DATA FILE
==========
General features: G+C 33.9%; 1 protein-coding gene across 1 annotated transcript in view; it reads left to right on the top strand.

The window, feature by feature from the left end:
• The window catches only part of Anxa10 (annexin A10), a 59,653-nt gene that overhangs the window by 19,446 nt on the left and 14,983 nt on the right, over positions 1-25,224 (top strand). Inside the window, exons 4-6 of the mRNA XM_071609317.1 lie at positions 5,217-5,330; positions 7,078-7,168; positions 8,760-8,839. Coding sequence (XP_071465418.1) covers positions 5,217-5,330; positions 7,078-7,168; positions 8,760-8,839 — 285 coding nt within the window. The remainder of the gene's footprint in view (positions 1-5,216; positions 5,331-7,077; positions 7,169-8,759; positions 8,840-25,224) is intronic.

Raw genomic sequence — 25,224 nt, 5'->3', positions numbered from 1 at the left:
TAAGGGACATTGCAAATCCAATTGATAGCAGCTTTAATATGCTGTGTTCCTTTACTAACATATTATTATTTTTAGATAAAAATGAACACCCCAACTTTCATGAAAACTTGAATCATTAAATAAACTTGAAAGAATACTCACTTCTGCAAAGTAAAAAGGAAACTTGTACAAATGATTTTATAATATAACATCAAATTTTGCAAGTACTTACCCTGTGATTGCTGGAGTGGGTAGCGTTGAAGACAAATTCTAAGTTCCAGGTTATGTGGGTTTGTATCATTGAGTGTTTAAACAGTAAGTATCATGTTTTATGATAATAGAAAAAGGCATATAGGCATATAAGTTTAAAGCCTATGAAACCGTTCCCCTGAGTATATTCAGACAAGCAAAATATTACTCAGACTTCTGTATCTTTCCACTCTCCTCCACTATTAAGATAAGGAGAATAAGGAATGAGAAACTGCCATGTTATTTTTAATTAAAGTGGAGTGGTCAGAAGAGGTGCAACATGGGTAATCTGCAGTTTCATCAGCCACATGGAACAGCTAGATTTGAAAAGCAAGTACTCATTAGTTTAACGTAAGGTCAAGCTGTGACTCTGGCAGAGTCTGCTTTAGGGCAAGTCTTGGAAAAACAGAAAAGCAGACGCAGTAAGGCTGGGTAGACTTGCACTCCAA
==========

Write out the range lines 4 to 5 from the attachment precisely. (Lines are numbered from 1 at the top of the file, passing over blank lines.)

Raw genomic sequence — 25,224 nt, 5'->3', positions numbered from 1 at the left:
TAAGGGACATTGCAAATCCAATTGATAGCAGCTTTAATATGCTGTGTTCCTTTACTAACATATTATTATTTTTAGATAAAAATGAACACCCCAACTTTCATGAAAACTTGAATCATTAAATAAACTTGAAAGAATACTCACTTCTGCAAAGTAAAAAGGAAACTTGTACAAATGATTTTATAATATAACATCAAATTTTGCAAGTACTTACCCTGTGATTGCTGGAGTGGGTAGCGTTGAAGACAAATTCTAAGTTCCAGGTTATGTGGGTTTGTATCATTGAGTGTTTAAACAGTAAGTATCATGTTTTATGATAATAGAAAAAGGCATATAGGCATATAAGTTTAAAGCCTATGAAACCGTTCCCCTGAGTATATTCAGACAAGCAAAATATTACTCAGACTTCTGTATCTTTCCACTCTCCTCCACTATTAAGATAAGGAGAATAAGGAATGAGAAACTGCCATGTTATTTTTAATTAAAGTGGAGTGGTCAGAAGAGGTGCAACATGGGTAATCTGCAGTTTCATCAGCCACATGGAACAGCTAGATTTGAAAAGCAAGTACTCATTAGTTTAACGTAAGGTCAAGCTGTGACTCTGGCAGAGTCTGCTTTAGGGCAAGTCTTGGAAAAACAGAAAAGCAGACGCAGTAAGGCTGGGTAGACTTGCACTCCAA